The boat show experience 10 years from now won't be straight out of The Jetsons, but it likely will be enhanced by technology that allows you to cover more ground and better focus your efforts on the products and services of specific personal interest.
Leaving the ticket window at the 2013 Ft. Lauderdale International Boat Show wearing your favorite deck shoes, hat and shades, you'll make your way to the Technology Tent. After some quick paperwork and a credit card deposit, you'll receive the latest version of a PDA. Real-time cameras set up around the show will provide a gull's-eye view of the event and help guide you to the boats that have short lines and salesmen available to answer questions. Another touch of the screen will summon real-time vendor inventories, which will allow you to quickly locate those hard-to-find size 12 EEE fishing boots. Not bad, eh?
Most boatbuilders agree that the next advancement will be the elimination of paper brochures-a blessing to builders, vendors and shoppers alike. Touch-screen kiosks will replace them, providing data ports that will allow you to download all the information you need to your PDA. Once you return the PDA to the vendor, the information you've stored will be burned onto a single disk for you to take home.
Giant television monitors promoting events and seminars, or running paid advertisements, will be placed strategically throughout the show. Test tanks and simulators will dot the landscape. The automotive and aviation industries have long used simulators to create true-to-life experiences, as well as to train and evaluate pilots and drivers, so promoters and vendors expect to see simulators used more aggressively in the marine industry. One promoter has seen simulators at his events since 1978.
"Virtual sail simulators for each model will abound, with adjustable specs for wind direction, speed, weather and sail trim, predicts Rachel Sweeney, marketing director of Beneteau USA.
Powerboaters will be able to simulate Force 7 storm conditions or sample docking maneuvers with various bowthrusters. A buyer unsure of what engines to order for his new toy will be able to assess handling characteristics without leaving the dock.
Will the Web hurt show attendance, reduce the quality of on-site customers or initiate the demise of boat shows altogether? The consensus among boating-industry executives I spoke with is no. Virtual boat shows will be available year-round, but smart buyers will still want to touch and feel the products before they write any checks.
"Changes in technology will impact the shows and offer more opportunities for consumers, said Mark Pearson of Pearson Yachts, "but there will be no substitute for the touch and feel of a show.
Chip Shea, marketing director for Luhrs Mainship, agreed. "They can shop on the Web, he said, "but they will come to the show to cut the deal.
Boat show attendance has remained healthy in recent years, and manufacturers of production yachts don't expect that to change. Doug Finney, vice president of sales and marketing for Ocean Yachts, said, "One out of 10 people is qualified to purchase, but that will not keep them from coming to the show".
Greg Bourque of Cabo Yachts concurs. "Boat shows", he said, "are as big a part of boating as the boats themselves.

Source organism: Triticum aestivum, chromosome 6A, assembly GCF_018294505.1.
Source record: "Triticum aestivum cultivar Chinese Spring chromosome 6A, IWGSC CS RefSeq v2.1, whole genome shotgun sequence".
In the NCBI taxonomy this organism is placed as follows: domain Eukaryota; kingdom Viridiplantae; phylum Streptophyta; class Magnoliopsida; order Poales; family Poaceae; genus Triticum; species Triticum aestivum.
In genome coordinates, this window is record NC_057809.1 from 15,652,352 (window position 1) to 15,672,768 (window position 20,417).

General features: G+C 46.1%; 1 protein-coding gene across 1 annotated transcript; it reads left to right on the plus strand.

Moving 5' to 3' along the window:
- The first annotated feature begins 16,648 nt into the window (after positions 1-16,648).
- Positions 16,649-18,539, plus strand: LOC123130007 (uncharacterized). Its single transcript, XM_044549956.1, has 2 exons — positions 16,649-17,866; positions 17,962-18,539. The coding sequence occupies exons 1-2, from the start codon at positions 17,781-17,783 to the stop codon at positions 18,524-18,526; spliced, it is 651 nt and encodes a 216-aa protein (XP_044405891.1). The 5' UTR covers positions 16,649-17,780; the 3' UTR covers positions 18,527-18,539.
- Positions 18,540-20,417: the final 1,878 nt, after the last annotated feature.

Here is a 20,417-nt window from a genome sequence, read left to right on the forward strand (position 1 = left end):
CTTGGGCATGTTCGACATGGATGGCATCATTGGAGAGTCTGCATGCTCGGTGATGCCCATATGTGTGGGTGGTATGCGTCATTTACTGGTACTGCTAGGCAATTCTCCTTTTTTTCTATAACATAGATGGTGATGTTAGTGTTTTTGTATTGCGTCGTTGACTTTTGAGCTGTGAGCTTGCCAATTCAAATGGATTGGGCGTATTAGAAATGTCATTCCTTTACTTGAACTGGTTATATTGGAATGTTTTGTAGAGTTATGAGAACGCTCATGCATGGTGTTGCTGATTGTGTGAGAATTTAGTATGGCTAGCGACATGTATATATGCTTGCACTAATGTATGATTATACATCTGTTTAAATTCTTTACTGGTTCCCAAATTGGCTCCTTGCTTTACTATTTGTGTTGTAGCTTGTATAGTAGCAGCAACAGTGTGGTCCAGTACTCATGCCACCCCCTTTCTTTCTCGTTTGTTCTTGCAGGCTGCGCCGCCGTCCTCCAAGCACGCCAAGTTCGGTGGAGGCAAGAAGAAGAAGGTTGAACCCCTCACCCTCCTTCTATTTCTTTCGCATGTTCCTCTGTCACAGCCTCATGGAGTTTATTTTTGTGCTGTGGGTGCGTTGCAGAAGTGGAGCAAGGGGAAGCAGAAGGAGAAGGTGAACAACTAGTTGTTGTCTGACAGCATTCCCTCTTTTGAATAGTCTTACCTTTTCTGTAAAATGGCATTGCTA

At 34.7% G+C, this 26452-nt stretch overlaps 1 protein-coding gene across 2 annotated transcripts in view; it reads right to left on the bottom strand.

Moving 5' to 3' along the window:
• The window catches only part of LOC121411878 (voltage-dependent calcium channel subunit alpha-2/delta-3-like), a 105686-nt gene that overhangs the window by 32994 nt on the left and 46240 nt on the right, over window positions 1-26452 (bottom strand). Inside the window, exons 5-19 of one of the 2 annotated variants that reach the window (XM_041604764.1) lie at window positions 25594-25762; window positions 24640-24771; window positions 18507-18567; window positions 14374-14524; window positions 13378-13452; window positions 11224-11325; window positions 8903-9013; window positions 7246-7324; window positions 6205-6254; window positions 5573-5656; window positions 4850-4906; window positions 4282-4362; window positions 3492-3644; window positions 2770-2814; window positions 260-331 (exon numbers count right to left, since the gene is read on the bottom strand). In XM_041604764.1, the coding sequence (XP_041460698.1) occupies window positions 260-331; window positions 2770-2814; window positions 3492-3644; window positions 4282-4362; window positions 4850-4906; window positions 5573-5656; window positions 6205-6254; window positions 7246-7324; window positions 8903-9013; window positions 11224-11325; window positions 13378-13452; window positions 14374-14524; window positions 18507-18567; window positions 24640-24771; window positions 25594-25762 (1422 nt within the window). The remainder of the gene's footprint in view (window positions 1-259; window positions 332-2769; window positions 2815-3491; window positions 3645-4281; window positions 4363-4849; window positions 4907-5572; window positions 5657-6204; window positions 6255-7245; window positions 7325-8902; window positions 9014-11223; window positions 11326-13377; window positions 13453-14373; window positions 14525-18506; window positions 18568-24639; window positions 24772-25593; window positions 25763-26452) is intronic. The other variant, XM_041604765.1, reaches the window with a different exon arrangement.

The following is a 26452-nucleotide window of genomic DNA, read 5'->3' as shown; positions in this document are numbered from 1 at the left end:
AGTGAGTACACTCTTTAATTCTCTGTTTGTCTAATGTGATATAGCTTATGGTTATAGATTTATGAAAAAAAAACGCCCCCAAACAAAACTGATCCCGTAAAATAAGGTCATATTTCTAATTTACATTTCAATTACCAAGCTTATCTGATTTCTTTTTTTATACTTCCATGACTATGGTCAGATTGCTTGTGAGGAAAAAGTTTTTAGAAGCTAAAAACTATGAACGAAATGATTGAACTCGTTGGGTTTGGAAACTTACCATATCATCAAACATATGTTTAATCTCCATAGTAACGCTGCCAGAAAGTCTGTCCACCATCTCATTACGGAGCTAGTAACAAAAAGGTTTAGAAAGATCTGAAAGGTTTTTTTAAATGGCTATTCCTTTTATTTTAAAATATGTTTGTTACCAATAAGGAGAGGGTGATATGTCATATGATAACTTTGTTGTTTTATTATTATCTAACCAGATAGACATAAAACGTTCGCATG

There is no consensus, however, when it comes to the number of shows that will exist in 10 years. Many production-boat manufacturers expect fewer shows. Promoters with waiting lists for exhibitor space predict otherwise, though some have cut the duration of their exhibitions. Some promoters see expanding dates with vertical-market segmentation, which will relieve the burden on exhibitors who dislike spending time away from their businesses.
Duncan McIntosh, a West Coast show promoter, decreased the number of his company's events and has already seen a rise in overall attendance.
Vertical-market events such as Trawlerfest and Sail Expo continue to grow in popularity. Some builders, too, are sanctioning their own events, including rendezvous, poker runs and single-brand boat shows.
Many say the next 10 years will usher in an era of improved customer relations. Competition will be fierce, and boat shows will be an important battleground. Some companies may not survive the current economic downturn, but those that do will have to raise the bar for the quality of their yachts and their commitment to customer service.
Jim Leishman of P.A.E., builder of Nordhavn Yachts, expects the boat show experience to withstand considerable improvement. Boats for sale in 2013, he said, will be better designed and built.
"Advancements in regulatory compliance and the competitive nature of the business will make the boat show experience more like buying a new car, Leishman said. "Boats will be easier than ever to operate and navigate. As more and more fences go up, the freedom of the ocean will be the last frontier. Boating will require minimal skills and adventurous people with good common sense will look to the sea.
If current trends hold, consumers will step up in LOA. Ten years ago, the largest yachts at boat shows were 80 feet LOA. Today's superyacht category extends well beyond 200 feet. Some in the industry expect to see LOAs in excess of 300 feet.
The information age may not be the unconditional ally of the consumer. Some predict the tables will turn, and dealers will find themselves choosing buyers, rather than the other way around. Instead of assessing a customer by the watch on his wrist or the car he drives, for instance, a dealer might request an in-depth profile of the potential buyer.
"Brokers will love the 'qualifier polygraph,' where a prospect scans his palm, and his credit report, previously owned boats and sailing history will be instantly revealed, Sweeney joked.
We'll just have to wait and see what a difference a decade makes.